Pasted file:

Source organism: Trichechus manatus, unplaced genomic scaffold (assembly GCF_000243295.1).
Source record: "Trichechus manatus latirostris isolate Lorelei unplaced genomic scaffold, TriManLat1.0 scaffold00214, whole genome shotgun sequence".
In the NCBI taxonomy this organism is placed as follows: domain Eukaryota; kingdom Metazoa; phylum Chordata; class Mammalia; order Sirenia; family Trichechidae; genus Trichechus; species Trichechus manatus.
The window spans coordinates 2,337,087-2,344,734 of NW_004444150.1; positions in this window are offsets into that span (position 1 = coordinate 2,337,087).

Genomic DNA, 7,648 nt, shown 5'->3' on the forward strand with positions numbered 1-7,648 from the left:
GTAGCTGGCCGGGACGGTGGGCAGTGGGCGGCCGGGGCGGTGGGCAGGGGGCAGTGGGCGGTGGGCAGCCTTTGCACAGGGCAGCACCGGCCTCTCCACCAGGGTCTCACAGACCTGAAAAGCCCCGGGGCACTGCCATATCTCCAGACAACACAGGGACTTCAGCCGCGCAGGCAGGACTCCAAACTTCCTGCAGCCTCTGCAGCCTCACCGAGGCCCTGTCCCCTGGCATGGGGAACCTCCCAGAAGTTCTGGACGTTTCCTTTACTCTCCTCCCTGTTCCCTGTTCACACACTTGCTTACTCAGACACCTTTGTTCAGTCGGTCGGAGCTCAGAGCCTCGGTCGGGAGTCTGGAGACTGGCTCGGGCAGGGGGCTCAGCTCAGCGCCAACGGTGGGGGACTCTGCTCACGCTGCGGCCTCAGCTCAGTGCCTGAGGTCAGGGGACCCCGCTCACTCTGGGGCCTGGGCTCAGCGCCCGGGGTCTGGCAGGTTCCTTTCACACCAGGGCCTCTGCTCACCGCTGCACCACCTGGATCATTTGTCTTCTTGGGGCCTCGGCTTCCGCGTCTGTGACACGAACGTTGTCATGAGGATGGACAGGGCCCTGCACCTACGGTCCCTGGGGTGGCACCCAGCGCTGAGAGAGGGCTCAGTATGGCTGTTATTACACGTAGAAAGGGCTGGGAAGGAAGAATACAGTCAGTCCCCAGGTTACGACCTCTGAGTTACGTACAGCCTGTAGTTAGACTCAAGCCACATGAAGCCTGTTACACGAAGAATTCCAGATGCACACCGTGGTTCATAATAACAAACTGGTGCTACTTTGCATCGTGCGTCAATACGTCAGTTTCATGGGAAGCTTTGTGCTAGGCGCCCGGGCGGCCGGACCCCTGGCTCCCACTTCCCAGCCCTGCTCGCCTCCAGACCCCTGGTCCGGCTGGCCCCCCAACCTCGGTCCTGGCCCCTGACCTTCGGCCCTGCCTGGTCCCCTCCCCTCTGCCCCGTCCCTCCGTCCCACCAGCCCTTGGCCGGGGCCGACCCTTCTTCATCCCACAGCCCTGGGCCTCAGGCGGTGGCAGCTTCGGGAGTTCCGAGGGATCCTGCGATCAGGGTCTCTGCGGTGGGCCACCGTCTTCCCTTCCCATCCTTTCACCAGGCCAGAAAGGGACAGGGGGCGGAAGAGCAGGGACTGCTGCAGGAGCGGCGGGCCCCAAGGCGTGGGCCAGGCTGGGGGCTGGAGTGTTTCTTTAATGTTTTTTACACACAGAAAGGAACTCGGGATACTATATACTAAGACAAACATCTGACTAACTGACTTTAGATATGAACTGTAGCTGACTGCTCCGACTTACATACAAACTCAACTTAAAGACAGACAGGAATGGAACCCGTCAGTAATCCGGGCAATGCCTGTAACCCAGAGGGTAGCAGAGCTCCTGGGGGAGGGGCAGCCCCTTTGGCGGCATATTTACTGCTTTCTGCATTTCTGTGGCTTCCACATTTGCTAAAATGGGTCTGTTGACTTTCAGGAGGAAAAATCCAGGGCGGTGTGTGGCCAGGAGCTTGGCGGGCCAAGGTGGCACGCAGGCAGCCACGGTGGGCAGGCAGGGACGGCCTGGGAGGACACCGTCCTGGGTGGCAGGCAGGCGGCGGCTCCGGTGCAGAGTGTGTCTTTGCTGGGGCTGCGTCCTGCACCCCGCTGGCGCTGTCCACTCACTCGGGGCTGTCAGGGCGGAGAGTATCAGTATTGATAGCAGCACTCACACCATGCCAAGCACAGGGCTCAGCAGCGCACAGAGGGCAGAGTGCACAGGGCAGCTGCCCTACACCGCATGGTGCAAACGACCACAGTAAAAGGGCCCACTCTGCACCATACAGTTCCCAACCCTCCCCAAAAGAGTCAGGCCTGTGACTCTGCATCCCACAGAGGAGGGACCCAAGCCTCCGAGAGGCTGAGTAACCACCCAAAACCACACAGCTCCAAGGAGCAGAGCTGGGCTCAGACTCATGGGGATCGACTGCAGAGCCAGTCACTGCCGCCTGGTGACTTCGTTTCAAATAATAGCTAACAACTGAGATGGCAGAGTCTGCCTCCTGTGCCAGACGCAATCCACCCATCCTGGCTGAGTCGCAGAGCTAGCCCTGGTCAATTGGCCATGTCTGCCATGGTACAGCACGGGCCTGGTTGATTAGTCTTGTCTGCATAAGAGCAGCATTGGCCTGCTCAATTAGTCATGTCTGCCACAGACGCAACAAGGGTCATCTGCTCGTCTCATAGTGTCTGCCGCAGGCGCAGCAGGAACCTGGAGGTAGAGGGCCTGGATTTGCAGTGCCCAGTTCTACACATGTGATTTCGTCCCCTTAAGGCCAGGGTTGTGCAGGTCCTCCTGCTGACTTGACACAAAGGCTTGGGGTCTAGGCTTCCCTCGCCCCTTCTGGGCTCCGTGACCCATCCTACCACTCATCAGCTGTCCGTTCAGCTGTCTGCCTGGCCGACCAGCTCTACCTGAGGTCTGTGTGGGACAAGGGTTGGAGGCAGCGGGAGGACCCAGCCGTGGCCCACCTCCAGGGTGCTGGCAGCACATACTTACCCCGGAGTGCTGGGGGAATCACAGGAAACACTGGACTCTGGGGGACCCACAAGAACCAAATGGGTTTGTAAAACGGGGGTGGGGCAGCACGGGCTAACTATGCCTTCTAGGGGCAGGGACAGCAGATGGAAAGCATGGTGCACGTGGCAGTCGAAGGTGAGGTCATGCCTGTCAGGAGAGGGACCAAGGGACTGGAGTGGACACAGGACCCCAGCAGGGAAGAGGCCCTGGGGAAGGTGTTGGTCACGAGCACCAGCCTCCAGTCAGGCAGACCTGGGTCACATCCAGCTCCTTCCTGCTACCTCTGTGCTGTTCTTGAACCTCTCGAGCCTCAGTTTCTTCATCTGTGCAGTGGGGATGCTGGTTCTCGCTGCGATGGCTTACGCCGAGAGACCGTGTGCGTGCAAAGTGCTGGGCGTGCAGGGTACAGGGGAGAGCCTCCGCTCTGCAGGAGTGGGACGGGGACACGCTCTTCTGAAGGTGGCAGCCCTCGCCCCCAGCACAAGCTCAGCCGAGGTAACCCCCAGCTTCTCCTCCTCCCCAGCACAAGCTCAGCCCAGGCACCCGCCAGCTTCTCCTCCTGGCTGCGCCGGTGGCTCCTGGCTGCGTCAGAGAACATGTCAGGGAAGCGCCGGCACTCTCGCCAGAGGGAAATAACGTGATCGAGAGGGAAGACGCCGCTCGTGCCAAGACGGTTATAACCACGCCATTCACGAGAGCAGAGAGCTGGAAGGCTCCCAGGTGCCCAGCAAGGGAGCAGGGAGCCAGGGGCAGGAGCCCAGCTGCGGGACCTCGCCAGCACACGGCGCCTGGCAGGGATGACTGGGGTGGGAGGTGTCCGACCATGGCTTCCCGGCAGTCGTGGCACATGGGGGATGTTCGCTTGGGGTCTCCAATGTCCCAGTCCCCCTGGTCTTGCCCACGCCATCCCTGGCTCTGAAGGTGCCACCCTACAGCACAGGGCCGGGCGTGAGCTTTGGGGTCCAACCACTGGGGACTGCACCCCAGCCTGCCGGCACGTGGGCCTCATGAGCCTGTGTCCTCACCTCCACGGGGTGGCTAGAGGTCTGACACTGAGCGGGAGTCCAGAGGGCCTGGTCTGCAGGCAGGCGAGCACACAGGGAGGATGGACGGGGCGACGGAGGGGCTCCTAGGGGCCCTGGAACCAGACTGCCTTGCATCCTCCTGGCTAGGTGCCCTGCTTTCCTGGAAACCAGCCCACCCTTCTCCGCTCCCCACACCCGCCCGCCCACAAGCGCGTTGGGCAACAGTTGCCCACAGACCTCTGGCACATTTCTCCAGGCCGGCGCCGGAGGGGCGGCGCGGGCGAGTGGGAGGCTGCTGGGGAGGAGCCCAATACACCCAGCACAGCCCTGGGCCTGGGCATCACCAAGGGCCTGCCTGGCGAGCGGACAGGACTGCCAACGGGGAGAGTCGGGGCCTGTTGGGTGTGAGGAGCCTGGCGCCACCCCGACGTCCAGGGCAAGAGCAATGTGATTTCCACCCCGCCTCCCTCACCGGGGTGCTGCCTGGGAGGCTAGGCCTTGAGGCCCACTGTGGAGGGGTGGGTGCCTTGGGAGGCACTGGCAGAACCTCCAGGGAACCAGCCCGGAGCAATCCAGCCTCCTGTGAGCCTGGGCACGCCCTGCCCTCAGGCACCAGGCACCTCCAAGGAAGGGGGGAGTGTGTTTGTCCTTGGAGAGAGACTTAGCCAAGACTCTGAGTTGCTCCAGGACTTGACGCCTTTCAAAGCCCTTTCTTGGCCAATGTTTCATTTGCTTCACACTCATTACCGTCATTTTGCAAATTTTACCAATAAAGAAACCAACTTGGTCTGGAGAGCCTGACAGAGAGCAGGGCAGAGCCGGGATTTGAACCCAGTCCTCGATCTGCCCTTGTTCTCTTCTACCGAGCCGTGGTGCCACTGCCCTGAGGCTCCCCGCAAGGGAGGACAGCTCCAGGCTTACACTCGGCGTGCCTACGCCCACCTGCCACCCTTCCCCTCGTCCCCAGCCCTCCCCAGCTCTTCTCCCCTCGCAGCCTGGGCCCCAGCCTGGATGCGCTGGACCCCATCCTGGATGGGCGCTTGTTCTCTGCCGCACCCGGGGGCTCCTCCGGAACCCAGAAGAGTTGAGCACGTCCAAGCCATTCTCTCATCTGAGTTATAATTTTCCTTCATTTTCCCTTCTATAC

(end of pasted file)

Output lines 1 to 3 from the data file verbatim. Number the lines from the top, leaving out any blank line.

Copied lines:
Source organism: Trichechus manatus, unplaced genomic scaffold (assembly GCF_000243295.1).
Source record: "Trichechus manatus latirostris isolate Lorelei unplaced genomic scaffold, TriManLat1.0 scaffold00214, whole genome shotgun sequence".
In the NCBI taxonomy this organism is placed as follows: domain Eukaryota; kingdom Metazoa; phylum Chordata; class Mammalia; order Sirenia; family Trichechidae; genus Trichechus; species Trichechus manatus.